Stone | Jun 10, 2014 |
By Jon Craig
The threat of litigation from Harrison neighbors of a town-approved professional soccer facility at Manhattanville College has prompted the New York City Football Club to practice elsewhere.
Representatives of the new Major League Soccer team, which won 4-2 approval in April from the Harrison Planning Board to rehabilitate an outdoor practice field and an indoor facility to train at Manhattanville’s campus in Purchase said the likelihood of costly lawsuits left development off of Route 120 unviable at this time.
The New York City Football Club, co-owned by the Yankees and Manchester (England) City Football Club, proposed removing outdoor tennis courts and converting outdoor fields into a regulation-size field with new lighting for practices. The project also proposed removing a pool at the college’s 56,000-square-foot Kennedy Gymnasium so indoor practice turf can be installed.
But three local residents including prominent attorney Michael Tokarz expressed concern about increased traffic, noise and the possibility the facilities will become a permanent training site for the team. Soccer practices were expected to begin on the Manhattanville campus in January 2015.
The soccer team continues to search for a permanent home stadium in New York City. The team also secured permission to play its first 17 home games next year at Yankee Stadium.
Officials from the 173-year-old college, which will not incur any of the proposed renovation costs, expressed disappointment over the loss of the “state-of-the-art-facility.” The college offered the soccer team a five-year lease with options for two, one-year renewals.
Tokarz, chairman of the non-profit Purchase Environmental Protective Association, had insisted the project would change the character of Manhattanville College, through a “corporate takeover.”
The soccer team also planned to sponsor an academy for up to 100 youths who would use the fields at night and on weekends.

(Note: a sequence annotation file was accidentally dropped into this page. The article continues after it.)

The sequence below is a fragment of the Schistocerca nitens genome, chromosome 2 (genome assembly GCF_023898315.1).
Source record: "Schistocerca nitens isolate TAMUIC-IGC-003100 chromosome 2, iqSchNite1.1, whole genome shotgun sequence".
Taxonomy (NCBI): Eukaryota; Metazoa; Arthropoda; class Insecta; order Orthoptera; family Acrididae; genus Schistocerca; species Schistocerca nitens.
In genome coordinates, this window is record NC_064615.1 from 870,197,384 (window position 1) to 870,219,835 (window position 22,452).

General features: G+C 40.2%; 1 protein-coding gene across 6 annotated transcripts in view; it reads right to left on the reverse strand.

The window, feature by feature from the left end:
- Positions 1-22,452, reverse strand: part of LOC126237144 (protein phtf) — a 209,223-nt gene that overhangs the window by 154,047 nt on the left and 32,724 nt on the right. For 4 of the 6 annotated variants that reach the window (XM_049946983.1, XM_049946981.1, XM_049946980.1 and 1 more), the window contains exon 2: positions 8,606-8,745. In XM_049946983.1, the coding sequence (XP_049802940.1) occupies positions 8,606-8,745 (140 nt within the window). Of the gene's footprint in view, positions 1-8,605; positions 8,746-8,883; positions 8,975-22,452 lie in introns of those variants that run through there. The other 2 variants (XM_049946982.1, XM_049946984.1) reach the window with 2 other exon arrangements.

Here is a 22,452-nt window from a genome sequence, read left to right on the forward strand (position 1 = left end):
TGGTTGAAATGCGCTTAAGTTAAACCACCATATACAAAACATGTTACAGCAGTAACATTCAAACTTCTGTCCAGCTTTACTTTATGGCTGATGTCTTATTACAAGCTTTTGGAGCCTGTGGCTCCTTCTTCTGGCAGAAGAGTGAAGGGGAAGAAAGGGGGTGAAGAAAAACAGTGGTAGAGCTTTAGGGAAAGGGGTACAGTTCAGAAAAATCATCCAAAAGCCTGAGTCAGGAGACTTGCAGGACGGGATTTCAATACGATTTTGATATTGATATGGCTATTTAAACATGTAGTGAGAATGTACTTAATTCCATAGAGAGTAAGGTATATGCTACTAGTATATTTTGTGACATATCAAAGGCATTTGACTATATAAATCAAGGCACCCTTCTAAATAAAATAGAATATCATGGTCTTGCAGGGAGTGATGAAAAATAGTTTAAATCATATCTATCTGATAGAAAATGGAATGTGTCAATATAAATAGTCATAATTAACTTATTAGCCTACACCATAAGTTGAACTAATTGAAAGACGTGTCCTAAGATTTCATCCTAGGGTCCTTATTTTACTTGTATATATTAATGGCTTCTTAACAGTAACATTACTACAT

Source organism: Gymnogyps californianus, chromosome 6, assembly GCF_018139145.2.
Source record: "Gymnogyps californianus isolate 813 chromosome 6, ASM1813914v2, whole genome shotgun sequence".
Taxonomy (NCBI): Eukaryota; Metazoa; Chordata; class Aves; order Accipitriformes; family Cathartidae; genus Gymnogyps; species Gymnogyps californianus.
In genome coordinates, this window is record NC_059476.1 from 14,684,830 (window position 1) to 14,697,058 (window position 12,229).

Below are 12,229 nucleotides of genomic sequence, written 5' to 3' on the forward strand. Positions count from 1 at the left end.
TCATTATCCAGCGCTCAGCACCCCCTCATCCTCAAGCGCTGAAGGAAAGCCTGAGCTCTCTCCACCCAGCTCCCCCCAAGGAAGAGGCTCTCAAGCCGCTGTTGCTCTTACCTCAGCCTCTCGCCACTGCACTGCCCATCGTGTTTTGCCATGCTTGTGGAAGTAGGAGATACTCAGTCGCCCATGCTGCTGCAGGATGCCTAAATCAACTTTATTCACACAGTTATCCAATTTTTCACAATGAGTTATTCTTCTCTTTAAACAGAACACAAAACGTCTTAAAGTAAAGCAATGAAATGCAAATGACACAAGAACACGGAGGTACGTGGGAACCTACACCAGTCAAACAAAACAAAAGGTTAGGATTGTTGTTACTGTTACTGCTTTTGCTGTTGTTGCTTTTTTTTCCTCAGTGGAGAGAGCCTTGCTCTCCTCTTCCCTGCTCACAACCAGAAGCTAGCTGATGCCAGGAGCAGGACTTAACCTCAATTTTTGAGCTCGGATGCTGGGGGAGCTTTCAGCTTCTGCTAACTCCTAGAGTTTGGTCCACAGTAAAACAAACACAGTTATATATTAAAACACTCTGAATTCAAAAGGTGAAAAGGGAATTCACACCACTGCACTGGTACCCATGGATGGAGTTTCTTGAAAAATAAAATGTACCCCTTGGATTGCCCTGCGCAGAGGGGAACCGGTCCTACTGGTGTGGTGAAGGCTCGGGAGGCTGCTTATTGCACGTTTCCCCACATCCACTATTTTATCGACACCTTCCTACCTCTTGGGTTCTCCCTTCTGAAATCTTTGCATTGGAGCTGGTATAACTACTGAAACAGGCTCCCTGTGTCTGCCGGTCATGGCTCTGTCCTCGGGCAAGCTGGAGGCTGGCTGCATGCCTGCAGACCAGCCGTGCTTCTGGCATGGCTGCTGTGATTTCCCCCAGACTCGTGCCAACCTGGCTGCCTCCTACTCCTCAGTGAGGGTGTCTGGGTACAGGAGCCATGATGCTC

The soccer team’s site change application explained that only 35 parking spaces are needed for players and coaches and that the impact on traffic would be negligible. But that was operating under the assumption that the team will only use Manhattanville’s campus as a practice facility, and possibly a few exhibition matches.
“It is unfortunate that a small group of very well-resourced citizens chose to pursue this action against the college,” said Manhattanville President Jon C. Strauss. “Had this partnership come to fruition, it would have provided much needed capital improvements, important academic and internship opportunities, and invaluable publicity to the college.”
Tokarz and the Purchase Environmental Protection Agency filed a lawsuit with the New York State Supreme Court on May 7, seeking a reversal of the Harrison Planning Board’s OK and a temporary restraining order to halt construction. The case was expected to proceed on June 25, before the soccer team dropped its plans.
“Over the past several months, New York City Football Club has engaged in a transparent, community-driven process required by the [Harrison] Planning Board,” Risa Heller, a spokesperson for the club, said. “We are disappointed that this group has worked to overturn the actions of the town appointed board, and that it has caused Manhattanville College to be denied this substantial improvement to their campus.”
“The planned New York City Football Club academy teams and summer soccer camps would have been a great benefit to the youth of Purchase and Westchester County,” Strauss said. “Our student body and local youth have lost a tremendous opportunity here.”
Harrison Supervisor Ron Belmont said he was disappointed the Manhattanville plan fell through. “It’s done,” he said Monday. “It was a win-win for everybody.”
Filed Under: The White Plains Examiner